It’s funny how difficult it is to compose an exciting first sentence. Second and third sentences often wait excitedly in my brain, waiting for that closing punctuation mark to wave its green flag. My students would probably tell me that that first sentence of my first entry is severely lacking the “hook” factor so vital to writing a “killah lead” for my piece. At least that’s what I hope they would say at this point in the year.
The long and short of it: I teach middle school Language Arts–8th grade, to be precise–at a medium-sized public school in a small town in central Virginia. Oh, and this is my first year doing so. I actually set up this blog over a year ago, intending to document my student teaching experience prior to employment in the trenches. But, in case you don’t know many school teachers, I found myself, like many dedicated, over-zealous, hard-working teachers, overwhelmed with work and couldn’t seem to muster up the time to publicly reflect. As I write this now, the questions still linger in the back of my mind–are you crazy? isn’t your to-do list is gigantic enough as it is? The answer, to both, is a wholehearted YES, but after being poked and prodded, nudged and inspired, I have decided to jump in.
I’m not quite sure where this journey will lead me, but my dream is that it will provide a source of ideas and inspiration for fellow teachers or future educators (whether student teachers, substitute teachers, veteran teachers, first-year teachers, or others) while stimulating discussion and the sharing of ideas. I also want to be able to reflect on the things happening in my classroom, in my school, with my students (who will be given aliases in posts), and with my own growth as a creative educator as a way to document my first year of teaching and beyond. I intend to do this by posting reflections, anecdotes, observations, lesson ideas, book reviews, and comments on current educational events.
Ideally, I should have started this blog the first week of this school year–before the first week, even. Some of those thoughts and incidents will certainly be impossible to re-create (and some of them I have, admittedly, tried to block out of my mind). But to be honest, four months ago I wasn’t even sure I would have made it to winter break. The extra routine of writing in a blog might have helped me stay sane, true, but at the time, it was just one more thing I would have done if I had had unlimited hours in the day (and on this last point, I still don’t! Could someone do something about that, please?). For the sake of those in the same position as me (and perhaps for the bemusement of others), I will refer to these events from time to time for…educational purposes…to show you you are not alone, as I once thought I was.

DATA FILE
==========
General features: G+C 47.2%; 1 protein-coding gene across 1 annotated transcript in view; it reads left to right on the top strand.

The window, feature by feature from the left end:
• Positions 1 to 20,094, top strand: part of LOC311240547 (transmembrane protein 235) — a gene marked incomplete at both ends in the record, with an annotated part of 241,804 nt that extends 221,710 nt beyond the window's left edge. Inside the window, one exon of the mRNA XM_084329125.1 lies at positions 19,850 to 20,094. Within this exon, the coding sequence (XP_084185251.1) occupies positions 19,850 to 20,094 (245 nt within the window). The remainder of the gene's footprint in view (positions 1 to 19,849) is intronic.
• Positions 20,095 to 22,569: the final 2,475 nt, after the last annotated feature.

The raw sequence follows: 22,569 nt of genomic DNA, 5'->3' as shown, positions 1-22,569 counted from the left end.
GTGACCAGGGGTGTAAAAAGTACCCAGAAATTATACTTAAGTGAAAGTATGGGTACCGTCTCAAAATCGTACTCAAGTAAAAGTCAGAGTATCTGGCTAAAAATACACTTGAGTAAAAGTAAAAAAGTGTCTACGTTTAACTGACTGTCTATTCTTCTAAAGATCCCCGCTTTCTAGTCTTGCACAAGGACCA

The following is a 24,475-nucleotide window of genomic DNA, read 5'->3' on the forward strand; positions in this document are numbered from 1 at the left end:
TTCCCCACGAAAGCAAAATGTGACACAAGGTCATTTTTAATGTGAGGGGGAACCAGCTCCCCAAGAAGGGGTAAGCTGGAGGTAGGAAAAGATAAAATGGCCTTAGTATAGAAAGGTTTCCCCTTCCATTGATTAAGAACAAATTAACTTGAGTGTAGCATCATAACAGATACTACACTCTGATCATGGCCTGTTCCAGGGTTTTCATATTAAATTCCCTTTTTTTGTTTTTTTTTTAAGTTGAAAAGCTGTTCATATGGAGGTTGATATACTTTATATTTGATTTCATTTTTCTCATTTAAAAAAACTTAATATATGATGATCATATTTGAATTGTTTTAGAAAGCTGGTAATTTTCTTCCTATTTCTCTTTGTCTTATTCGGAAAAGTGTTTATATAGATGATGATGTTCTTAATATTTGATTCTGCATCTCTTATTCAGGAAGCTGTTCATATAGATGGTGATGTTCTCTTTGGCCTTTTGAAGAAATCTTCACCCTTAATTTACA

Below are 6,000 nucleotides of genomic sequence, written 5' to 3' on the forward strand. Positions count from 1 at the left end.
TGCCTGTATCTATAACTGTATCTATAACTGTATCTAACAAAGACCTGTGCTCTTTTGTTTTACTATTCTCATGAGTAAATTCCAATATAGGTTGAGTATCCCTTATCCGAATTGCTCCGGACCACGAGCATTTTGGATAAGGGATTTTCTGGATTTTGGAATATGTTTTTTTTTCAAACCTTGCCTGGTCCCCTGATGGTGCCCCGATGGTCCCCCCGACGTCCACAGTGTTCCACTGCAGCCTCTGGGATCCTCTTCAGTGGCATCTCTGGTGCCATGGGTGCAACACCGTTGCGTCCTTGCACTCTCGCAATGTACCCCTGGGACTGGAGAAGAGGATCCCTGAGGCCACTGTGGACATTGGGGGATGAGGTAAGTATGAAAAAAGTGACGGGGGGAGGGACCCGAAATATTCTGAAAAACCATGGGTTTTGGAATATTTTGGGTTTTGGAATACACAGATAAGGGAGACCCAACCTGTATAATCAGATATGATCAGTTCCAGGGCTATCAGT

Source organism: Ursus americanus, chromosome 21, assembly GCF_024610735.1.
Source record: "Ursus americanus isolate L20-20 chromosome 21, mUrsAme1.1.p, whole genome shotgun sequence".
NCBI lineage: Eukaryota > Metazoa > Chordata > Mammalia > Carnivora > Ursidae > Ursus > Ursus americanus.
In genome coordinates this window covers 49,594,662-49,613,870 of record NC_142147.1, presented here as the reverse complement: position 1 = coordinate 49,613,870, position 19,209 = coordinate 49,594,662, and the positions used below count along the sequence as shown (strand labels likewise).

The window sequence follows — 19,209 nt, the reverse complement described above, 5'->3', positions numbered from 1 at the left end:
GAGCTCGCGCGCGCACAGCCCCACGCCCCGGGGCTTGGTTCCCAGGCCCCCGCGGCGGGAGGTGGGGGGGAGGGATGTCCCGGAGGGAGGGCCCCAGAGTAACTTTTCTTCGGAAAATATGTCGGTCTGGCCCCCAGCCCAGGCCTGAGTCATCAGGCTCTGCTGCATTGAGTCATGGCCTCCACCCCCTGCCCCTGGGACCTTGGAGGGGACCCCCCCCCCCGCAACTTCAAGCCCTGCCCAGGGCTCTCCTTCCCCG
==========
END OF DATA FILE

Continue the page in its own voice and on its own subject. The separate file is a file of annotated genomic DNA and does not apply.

So what’s changed? I made it through December, and I’m happy. I recently spent 2.5 hours writing a reflection to my friends, family, and mentors–the ones who must have thought (until recently) that I had disappeared off the face of the Earth–about my first semester teaching. That process, and their support, have encouraged me to believe that I do have something to share–something beyond the griping and complaining about students and administration that you might expect from a disgruntled teacher’s rant. Call it idealism, call it youth, call it naivete. But I choose to think of it as just me, (to borrow from one of my inspirations) humbly learning to master the art of teaching: successes and failures and everything in between.
I welcome you to join me as I experiment, find my groove, and ride out the rest of this year. I invite you to laugh with me, cry with me, and learn from my mistakes and my successes as I reflect on my life as a teacher, after the bell.
P.S. I promise a more enticing first sentence with the next post.